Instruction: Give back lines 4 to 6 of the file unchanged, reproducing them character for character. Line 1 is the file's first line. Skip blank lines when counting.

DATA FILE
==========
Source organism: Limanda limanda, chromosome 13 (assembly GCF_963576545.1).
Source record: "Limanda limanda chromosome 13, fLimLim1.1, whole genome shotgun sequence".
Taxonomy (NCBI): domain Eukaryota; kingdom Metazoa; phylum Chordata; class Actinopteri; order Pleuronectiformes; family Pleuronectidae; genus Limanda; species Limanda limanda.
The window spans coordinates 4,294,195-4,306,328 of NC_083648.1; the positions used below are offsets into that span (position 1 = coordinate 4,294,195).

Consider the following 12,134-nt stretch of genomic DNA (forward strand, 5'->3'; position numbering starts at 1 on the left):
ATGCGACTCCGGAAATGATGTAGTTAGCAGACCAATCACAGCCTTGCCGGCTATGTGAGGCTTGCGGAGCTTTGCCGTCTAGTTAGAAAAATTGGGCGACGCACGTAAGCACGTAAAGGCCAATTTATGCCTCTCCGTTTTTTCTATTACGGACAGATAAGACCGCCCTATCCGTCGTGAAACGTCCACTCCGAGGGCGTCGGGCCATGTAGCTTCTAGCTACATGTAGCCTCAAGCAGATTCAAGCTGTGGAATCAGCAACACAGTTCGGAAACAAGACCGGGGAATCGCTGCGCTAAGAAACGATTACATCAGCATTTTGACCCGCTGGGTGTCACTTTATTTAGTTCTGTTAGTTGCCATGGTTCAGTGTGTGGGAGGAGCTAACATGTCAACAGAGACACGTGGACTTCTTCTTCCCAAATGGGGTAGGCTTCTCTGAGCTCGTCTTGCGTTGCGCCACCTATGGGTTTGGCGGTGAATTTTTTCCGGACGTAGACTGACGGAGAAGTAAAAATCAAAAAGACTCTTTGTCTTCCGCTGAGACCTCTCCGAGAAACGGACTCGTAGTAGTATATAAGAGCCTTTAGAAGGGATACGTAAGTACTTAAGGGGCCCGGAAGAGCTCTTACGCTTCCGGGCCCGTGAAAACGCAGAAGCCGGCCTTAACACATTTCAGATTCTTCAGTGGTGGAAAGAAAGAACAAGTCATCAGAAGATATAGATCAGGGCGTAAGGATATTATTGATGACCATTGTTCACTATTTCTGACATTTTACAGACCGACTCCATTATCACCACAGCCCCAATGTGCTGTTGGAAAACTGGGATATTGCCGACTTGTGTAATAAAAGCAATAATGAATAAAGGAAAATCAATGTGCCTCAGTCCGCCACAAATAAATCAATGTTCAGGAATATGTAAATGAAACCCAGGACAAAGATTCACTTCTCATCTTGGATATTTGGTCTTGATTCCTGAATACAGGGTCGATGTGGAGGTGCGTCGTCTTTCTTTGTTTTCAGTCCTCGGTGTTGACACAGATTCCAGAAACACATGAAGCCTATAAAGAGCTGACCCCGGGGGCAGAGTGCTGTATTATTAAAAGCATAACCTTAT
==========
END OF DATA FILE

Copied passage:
The window spans coordinates 4,294,195-4,306,328 of NC_083648.1; the positions used below are offsets into that span (position 1 = coordinate 4,294,195).

Consider the following 12,134-nt stretch of genomic DNA (forward strand, 5'->3'; position numbering starts at 1 on the left):
ATGCGACTCCGGAAATGATGTAGTTAGCAGACCAATCACAGCCTTGCCGGCTATGTGAGGCTTGCGGAGCTTTGCCGTCTAGTTAGAAAAATTGGGCGACGCACGTAAGCACGTAAAGGCCAATTTATGCCTCTCCGTTTTTTCTATTACGGACAGATAAGACCGCCCTATCCGTCGTGAAACGTCCACTCCGAGGGCGTCGGGCCATGTAGCTTCTAGCTACATGTAGCCTCAAGCAGATTCAAGCTGTGGAATCAGCAACACAGTTCGGAAACAAGACCGGGGAATCGCTGCGCTAAGAAACGATTACATCAGCATTTTGACCCGCTGGGTGTCACTTTATTTAGTTCTGTTAGTTGCCATGGTTCAGTGTGTGGGAGGAGCTAACATGTCAACAGAGACACGTGGACTTCTTCTTCCCAAATGGGGTAGGCTTCTCTGAGCTCGTCTTGCGTTGCGCCACCTATGGGTTTGGCGGTGAATTTTTTCCGGACGTAGACTGACGGAGAAGTAAAAATCAAAAAGACTCTTTGTCTTCCGCTGAGACCTCTCCGAGAAACGGACTCGTAGTAGTATATAAGAGCCTTTAGAAGGGATACGTAAGTACTTAAGGGGCCCGGAAGAGCTCTTACGCTTCCGGGCCCGTGAAAACGCAGAAGCCGGCCTTAACACATTTCAGATTCTTCAGTGGTGGAAAGAAAGAACAAGTCATCAGAAGATATAGATCAGGGCGTAAGGATATTATTGATGACCATTGTTCACTATTTCTGACATTTTACAGACCGACTCCATTATCACCACAGCCCCAATGTGCTGTTGGAAAACTGGGATATTGCCGACTTGTGTAATAAAAGCAATAATGAATAAAGGAAAATCAATGTGCCTCAGTCCGCCACAAATAAATCAATGTTCAGGAATATGTAAATGAAACCCAGGACAAAGATTCACTTCTCATCTTGGATATTTGGTCTTGATTCCTGAATACAGGGTCGATGTGGAGGTGCGTCGTCTTTCTTTGTTTTCAGTCCTCGGTGTTGACACAGATTCCAGAAACACATGAAGCCTATAAAGAGCTGACCCCGGGGGCAGAGTGCTGTATTATTAAAAGCATAACCTTAT